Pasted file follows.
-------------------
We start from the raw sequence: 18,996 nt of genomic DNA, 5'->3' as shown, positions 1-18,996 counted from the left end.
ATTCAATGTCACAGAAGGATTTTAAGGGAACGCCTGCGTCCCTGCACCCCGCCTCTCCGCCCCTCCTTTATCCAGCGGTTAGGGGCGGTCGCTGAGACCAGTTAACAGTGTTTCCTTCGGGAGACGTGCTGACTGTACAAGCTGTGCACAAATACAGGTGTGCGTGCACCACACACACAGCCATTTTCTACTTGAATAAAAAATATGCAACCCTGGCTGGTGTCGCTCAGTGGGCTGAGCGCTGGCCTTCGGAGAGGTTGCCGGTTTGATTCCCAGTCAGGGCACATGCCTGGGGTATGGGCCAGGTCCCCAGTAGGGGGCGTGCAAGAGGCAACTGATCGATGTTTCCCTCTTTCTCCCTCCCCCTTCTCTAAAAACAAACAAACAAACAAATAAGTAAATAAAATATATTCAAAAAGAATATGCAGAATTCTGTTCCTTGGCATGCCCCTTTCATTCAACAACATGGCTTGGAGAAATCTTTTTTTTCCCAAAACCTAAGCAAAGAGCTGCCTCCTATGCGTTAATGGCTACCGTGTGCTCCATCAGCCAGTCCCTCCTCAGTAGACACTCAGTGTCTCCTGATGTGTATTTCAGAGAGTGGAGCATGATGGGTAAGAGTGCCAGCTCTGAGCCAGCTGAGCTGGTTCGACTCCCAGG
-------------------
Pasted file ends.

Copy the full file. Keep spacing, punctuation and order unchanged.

We start from the raw sequence: 18,996 nt of genomic DNA, 5'->3' as shown, positions 1-18,996 counted from the left end.
ATTCAATGTCACAGAAGGATTTTAAGGGAACGCCTGCGTCCCTGCACCCCGCCTCTCCGCCCCTCCTTTATCCAGCGGTTAGGGGCGGTCGCTGAGACCAGTTAACAGTGTTTCCTTCGGGAGACGTGCTGACTGTACAAGCTGTGCACAAATACAGGTGTGCGTGCACCACACACACAGCCATTTTCTACTTGAATAAAAAATATGCAACCCTGGCTGGTGTCGCTCAGTGGGCTGAGCGCTGGCCTTCGGAGAGGTTGCCGGTTTGATTCCCAGTCAGGGCACATGCCTGGGGTATGGGCCAGGTCCCCAGTAGGGGGCGTGCAAGAGGCAACTGATCGATGTTTCCCTCTTTCTCCCTCCCCCTTCTCTAAAAACAAACAAACAAACAAATAAGTAAATAAAATATATTCAAAAAGAATATGCAGAATTCTGTTCCTTGGCATGCCCCTTTCATTCAACAACATGGCTTGGAGAAATCTTTTTTTTCCCAAAACCTAAGCAAAGAGCTGCCTCCTATGCGTTAATGGCTACCGTGTGCTCCATCAGCCAGTCCCTCCTCAGTAGACACTCAGTGTCTCCTGATGTGTATTTCAGAGAGTGGAGCATGATGGGTAAGAGTGCCAGCTCTGAGCCAGCTGAGCTGGTTCGACTCCCAGG